-MONTHLY FILM & TV REVIEW-
Blackmail Is My Life|
cast: Hiroki Matsukata, Tomomi Sato, Akira Jo, and Hideo Murota
director: Kinji Fukasaku
86 minutes (15) 1968
Tartan DVD Region 2 retail
reviewed by Jonathan McCalmont
Blackmail Is My Life (aka: Kyokatsu kosow waha jinsei) is an early film by
the recently deceased director of films such as
Battle Royale, and
older works like Battles Without Honour And Humanity: Proxy War (1973), and the Japanese
sections of the superb Tora! Tora! Tora! (1970). One of the giants of Japanese crime cinema,
Fukasaku was animated by an intense dislike of the 'old guard' and adults in general stemming from his
forced enlistment in the Japanese army at the age of 15. Though a trifle rough around the edges,
Blackmail Is My Life is a film as angry as it is stylish.
The film opens with the cocky but na�ve Muraki springing from bed and throwing the curtains
back to reveal a floor-to-ceiling window in front of which he stands completely naked instantly
establishing him as arrogant but vulnerable. Muraki then hops in his sports car and dashes off
to meet with his actress girlfriend. Lying back on her bed, he reminisces the events that brought
him to this point. The flashbacks are frequently in black and white and made up of stills as well
as moving images. Muraki is a blackmailer, and a seemingly successful one at that. Once a waster,
content with living off his girlfriend, Muraki was kicked out onto the street, forcing him to take
a job cleaning lavatories in a nightclub. One night, he over-hears a gangster and a club owner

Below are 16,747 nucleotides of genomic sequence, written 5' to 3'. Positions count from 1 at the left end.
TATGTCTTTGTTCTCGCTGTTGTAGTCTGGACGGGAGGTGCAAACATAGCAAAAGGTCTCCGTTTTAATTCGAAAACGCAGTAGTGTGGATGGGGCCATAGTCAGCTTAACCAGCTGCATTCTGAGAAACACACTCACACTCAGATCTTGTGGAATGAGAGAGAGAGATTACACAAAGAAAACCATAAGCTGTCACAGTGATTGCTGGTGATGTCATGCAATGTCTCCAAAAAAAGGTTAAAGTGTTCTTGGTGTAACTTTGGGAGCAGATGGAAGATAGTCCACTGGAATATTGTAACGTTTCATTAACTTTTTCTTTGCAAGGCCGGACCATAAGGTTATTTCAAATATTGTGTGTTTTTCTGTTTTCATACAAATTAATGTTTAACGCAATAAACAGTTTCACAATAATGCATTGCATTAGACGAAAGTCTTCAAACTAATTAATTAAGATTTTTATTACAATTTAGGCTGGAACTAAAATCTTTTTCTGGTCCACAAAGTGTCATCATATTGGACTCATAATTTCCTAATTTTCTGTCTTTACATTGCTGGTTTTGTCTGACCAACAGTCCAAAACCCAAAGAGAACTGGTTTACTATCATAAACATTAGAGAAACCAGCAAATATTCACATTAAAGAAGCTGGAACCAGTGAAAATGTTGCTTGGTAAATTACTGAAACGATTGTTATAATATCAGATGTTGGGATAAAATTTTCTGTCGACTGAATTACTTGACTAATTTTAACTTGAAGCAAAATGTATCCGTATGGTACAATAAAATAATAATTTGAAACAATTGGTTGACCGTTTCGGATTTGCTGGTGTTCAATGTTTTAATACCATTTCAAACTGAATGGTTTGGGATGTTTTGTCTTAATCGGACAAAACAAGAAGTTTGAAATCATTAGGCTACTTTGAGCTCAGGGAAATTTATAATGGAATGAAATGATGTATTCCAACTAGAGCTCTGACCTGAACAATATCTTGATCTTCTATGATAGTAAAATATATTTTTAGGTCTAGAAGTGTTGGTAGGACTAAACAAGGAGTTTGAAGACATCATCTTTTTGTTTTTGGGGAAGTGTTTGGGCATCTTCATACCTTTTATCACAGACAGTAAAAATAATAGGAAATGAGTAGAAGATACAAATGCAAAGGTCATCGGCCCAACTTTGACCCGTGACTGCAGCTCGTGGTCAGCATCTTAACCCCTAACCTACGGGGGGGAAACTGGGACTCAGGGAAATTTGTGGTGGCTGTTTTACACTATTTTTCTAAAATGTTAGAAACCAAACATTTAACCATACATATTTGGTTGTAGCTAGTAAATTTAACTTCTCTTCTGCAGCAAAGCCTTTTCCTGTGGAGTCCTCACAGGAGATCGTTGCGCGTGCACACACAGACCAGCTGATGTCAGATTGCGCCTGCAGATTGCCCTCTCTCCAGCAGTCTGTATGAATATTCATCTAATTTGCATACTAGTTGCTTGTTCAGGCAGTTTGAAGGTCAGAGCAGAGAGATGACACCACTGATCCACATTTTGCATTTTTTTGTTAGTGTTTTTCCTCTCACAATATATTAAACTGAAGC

talking about how they are selling counterfeit hooch but rather than accept a pay-off, Muraki
admits that he intends to use the information. After a brutal beating, Muraki and his friends set
out to get revenge, eventually filming a gangster shagging a prostitute and then, having blackmailed
him selling the film on as a blue movie.
Up until this point, the film is shot in a campy decidedly 1960s' style. Combining voiceovers
with hip music and grinning performances, the film has a heady sense of period excess, of
arrogance and optimism. But despite this clear desire to emulate the stylings of the 'swinging'
west, the aura of glamour never completely fits. The characters wear dapper clothes and laugh at
their victims who beg for mercy after being outwitted but the world around them is actually surprisingly
grim; while the film features nightclubs and swimming pools it seems to always be shooting them from
alleyways, parking garages and fire escapes. The message is clearly that for all of their arrogance and
optimism, the blackmailers have been carved out of the Japanese economic miracle and they are merely
competing for table scraps.
As the film shifts from flashbacks to real-time, the tone darkens. The music disappears, as do
the campy performances. Flush with success, the blackmailers are stunned when some drug dealers
murder the father of one of the gang. So they cook up an elaborate scheme to steal their money but
for all their posturing, the caper boils down to laying an ambush for the drug dealers and chucking
Molotov cocktails at them until they're all dead. Despite watching 400 million yen go up in smoke,
the group call this a disaster a success and move on to bigger prey.
Their next caper involves an attempt to secure documentation proving that a political party financed
their electoral campaign using underworld money. The group learn about this from a group of sleazy